I like this article as it shows a few things: 1) Alternative teaching/thinking outside the box for a personalize experience. 2) It's a good use of gamification in learning. 3) There is some flipped classroom learning going on as well. Having a son who is Asperger's and recently asked to go on Minecraft after participating on Roblox for a long time, I'm thinking it might be worth the investment. While he can read very well, and he has good ideas, his writing needs some help. Perhaps this might be the key for him or others who need a differrent way of learning.
2012 has been an amazing year for mobile! This year we have seen technology companies introduce a myriad of mobile devices of all sizes, prices and operating systems. In 2012 Apple announced ...
Danielle M. Villegas's insight:
As we start to wrap up 2012 and push forward towards 2013, RJ Jacquez is on the money--as he always is--on looking at what we need to focus on for the coming year. Much of this applies not only to m-learning, but thinking in terms of content in general as well. Everything will be going mobile before you know it! This is a MUST read.
When I first read this article, I thought, "This is EXCELLENT! This is truly what mobile strategy is all about." Once I saw that @VisualRinse (aka Chad Udell) wrote the article, I realized, "No wonder this was so good!" Chad wrote the book, "Learning Everywhere", last year, and it's great reading. So, he knows what he's talking about!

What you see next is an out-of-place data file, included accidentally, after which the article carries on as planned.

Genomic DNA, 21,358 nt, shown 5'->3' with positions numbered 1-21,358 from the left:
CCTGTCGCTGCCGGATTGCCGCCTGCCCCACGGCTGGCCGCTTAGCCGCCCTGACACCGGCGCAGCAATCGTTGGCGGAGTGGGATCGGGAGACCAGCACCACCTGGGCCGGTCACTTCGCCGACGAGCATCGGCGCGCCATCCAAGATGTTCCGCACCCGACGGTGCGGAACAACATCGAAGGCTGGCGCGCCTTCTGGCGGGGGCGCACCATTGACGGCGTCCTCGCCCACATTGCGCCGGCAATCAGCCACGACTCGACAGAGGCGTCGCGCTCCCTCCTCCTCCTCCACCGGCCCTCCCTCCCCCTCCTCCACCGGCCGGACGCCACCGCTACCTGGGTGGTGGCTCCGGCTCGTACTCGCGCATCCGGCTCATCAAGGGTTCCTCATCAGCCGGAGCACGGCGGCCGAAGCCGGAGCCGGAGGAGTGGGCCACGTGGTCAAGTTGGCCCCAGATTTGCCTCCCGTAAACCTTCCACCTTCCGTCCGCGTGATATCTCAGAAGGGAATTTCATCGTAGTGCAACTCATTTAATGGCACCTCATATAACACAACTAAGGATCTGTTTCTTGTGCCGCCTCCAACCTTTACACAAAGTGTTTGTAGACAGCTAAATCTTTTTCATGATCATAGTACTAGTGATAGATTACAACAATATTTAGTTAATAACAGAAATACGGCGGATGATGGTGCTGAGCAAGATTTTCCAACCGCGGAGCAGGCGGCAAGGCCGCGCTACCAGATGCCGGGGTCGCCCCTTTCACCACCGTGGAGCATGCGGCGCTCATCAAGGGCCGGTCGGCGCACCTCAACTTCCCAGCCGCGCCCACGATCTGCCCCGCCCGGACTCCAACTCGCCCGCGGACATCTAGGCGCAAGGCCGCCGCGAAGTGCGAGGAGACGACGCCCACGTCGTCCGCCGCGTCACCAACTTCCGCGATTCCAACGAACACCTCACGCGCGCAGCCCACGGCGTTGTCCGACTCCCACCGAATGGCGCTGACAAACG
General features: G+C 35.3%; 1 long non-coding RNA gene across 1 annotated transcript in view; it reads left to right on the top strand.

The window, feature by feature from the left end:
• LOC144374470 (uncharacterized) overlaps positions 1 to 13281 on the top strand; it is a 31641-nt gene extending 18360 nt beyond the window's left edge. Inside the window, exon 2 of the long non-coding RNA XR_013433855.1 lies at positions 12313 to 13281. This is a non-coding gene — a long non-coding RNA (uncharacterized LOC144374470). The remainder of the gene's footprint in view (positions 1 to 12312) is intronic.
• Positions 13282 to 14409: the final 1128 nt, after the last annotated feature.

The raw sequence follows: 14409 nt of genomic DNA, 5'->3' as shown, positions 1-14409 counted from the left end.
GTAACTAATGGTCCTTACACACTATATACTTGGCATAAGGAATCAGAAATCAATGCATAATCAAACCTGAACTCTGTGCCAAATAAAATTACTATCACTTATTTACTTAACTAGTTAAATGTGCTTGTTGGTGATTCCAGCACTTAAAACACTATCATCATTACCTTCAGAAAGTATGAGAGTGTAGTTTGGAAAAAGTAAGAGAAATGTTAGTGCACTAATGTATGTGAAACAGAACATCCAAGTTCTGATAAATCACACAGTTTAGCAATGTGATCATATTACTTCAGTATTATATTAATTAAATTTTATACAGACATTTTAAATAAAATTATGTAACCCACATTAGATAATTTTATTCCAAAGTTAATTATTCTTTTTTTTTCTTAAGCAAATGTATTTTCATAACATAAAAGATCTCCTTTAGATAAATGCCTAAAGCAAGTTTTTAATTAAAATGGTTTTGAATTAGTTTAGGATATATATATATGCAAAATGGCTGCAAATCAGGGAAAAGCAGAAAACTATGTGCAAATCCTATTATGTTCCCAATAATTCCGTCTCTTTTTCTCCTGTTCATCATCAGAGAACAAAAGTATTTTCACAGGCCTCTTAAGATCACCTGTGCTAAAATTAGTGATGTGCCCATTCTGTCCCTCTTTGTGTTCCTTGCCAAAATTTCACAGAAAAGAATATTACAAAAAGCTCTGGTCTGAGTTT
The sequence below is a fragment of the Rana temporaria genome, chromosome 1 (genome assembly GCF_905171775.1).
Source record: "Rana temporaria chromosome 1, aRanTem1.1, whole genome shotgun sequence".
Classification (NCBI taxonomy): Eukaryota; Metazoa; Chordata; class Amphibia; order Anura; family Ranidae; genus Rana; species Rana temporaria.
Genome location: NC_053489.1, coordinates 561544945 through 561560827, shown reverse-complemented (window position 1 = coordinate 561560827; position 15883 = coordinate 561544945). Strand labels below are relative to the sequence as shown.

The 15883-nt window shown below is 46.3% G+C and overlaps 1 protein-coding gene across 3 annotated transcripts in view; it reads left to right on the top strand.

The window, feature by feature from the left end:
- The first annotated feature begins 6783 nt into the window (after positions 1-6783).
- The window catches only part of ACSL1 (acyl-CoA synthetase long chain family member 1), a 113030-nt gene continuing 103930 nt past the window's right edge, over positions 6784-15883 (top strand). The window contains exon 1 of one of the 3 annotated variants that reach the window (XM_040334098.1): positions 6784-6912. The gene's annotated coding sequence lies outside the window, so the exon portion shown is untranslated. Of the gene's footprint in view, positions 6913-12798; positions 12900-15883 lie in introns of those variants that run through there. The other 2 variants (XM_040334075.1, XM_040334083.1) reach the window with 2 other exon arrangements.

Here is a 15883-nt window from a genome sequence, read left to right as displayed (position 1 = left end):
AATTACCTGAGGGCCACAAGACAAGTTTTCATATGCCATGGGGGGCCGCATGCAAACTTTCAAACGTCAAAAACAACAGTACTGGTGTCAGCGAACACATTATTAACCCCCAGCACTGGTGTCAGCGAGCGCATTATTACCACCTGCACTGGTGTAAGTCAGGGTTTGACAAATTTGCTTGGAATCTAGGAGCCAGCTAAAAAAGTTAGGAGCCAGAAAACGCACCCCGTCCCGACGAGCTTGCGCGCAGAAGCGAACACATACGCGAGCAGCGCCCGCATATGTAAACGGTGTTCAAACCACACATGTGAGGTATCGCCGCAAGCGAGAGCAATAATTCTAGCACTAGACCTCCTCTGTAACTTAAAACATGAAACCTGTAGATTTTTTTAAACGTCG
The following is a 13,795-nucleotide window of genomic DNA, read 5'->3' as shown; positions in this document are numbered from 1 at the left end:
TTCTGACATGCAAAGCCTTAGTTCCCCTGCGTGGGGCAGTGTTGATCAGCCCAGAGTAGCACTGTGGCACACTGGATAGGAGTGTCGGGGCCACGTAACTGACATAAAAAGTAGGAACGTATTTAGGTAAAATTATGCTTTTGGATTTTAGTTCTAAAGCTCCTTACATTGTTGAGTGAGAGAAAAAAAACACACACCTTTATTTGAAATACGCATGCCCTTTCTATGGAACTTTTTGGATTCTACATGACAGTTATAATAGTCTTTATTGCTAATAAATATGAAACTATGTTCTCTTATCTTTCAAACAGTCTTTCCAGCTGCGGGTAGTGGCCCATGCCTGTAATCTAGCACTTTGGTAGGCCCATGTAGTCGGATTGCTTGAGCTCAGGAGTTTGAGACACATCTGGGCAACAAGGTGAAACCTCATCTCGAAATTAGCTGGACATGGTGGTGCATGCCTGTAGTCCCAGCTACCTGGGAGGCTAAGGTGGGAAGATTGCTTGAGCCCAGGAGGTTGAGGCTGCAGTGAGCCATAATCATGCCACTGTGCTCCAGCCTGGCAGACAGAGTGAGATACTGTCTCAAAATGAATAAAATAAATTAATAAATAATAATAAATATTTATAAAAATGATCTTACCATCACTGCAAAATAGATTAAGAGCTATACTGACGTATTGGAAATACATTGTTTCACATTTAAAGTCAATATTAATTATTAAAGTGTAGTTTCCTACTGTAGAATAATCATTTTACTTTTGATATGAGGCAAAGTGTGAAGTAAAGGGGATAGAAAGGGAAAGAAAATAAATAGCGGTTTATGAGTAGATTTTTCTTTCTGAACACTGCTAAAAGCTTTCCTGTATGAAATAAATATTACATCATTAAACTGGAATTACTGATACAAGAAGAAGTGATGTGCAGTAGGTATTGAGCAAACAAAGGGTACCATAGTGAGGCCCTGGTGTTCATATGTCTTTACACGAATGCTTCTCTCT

This article isn't specifically for e-learning/m-learning either. It truly puts into perspective what mobile is truly about and the criteria that companies need to move forward in thinking about creating mobile content.
Democratic schooling may be the most radical experiment in education of the past 100 years.
Danielle M. Villegas's insight:
I found this thanks to @innovativeedu on Twitter. This sounds a lot like a school my son might thrive in! It's definitely an interesting concept. Also reminds me of the prep school that Auntie Mame sent young Patrick to in "Auntie Mame" and "Mame" respectively. (I think I've seen those movies a few too many times.) It might also sound like a Lord of the Flies scenario if there weren't adults to moderate things at the school. Anyway, it'll be interesting to see if and how this might affect current educational thinking, and how it's related to the mobile revolution and the flipped classroom discussions.
Scientists have been making some major breakthroughs that have gone a long way in explaining both how the brain functions and how we use it to organize, recall, and acquire new information.
I still don't agree with the idea that there are no "learning styles", but all the rest of this makes a whole lot of sense! I've seen it in myself as a student, as well as seeing it in my Aspie son as well. As mobile become more prolific, I hope that more educators take all this into consideration! --techcommgeekmom
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